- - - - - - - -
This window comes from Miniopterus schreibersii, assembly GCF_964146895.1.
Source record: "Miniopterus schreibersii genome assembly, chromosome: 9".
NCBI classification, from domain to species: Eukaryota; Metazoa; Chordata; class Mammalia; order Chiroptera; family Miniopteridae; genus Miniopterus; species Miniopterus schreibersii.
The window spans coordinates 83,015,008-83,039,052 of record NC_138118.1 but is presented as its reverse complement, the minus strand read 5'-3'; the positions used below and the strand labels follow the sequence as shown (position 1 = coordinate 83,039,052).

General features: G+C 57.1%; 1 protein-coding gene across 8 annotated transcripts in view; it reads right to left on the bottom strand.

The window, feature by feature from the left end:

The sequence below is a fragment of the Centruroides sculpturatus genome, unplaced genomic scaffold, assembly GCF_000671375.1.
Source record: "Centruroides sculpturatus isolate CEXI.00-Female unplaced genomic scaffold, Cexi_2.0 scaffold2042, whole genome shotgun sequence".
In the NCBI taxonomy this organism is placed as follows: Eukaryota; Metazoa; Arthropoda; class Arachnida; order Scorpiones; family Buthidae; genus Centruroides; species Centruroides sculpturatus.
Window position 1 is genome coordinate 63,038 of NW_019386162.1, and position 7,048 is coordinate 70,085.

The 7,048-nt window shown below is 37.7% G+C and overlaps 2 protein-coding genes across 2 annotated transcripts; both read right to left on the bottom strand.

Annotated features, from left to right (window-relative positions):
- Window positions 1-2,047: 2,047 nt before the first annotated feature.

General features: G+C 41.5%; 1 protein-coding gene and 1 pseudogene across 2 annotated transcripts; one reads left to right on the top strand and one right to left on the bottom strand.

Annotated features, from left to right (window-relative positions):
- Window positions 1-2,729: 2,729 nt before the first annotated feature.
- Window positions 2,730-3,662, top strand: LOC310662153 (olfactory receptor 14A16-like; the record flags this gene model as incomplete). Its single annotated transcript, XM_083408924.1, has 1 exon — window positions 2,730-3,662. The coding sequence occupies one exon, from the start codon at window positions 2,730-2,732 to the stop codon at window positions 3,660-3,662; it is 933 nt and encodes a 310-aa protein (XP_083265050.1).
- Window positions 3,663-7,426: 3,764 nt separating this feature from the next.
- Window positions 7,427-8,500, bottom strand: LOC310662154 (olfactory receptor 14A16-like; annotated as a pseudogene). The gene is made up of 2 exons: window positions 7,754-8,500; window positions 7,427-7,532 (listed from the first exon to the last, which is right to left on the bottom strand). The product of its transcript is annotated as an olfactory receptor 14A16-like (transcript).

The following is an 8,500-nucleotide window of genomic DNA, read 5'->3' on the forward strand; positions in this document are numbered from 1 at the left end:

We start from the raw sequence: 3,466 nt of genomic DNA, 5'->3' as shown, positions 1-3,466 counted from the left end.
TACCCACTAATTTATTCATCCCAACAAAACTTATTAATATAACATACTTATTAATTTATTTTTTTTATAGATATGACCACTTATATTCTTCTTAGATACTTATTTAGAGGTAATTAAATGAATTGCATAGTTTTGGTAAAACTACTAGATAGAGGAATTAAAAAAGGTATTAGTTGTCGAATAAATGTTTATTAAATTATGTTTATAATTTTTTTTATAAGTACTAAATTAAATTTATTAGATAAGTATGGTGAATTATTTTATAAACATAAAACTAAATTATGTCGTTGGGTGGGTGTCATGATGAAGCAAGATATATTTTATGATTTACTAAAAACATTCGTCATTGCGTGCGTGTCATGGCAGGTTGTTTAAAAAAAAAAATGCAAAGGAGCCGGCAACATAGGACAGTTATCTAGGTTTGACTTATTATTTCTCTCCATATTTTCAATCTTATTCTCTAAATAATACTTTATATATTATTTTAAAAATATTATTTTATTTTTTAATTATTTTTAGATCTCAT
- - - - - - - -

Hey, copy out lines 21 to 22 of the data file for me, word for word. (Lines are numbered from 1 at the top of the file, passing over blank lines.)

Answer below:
We start from the raw sequence: 3,466 nt of genomic DNA, 5'->3' as shown, positions 1-3,466 counted from the left end.
TACCCACTAATTTATTCATCCCAACAAAACTTATTAATATAACATACTTATTAATTTATTTTTTTTATAGATATGACCACTTATATTCTTCTTAGATACTTATTTAGAGGTAATTAAATGAATTGCATAGTTTTGGTAAAACTACTAGATAGAGGAATTAAAAAAGGTATTAGTTGTCGAATAAATGTTTATTAAATTATGTTTATAATTTTTTTTATAAGTACTAAATTAAATTTATTAGATAAGTATGGTGAATTATTTTATAAACATAAAACTAAATTATGTCGTTGGGTGGGTGTCATGATGAAGCAAGATATATTTTATGATTTACTAAAAACATTCGTCATTGCGTGCGTGTCATGGCAGGTTGTTTAAAAAAAAAAATGCAAAGGAGCCGGCAACATAGGACAGTTATCTAGGTTTGACTTATTATTTCTCTCCATATTTTCAATCTTATTCTCTAAATAATACTTTATATATTATTTTAAAAATATTATTTTATTTTTTAATTATTTTTAGATCTCAT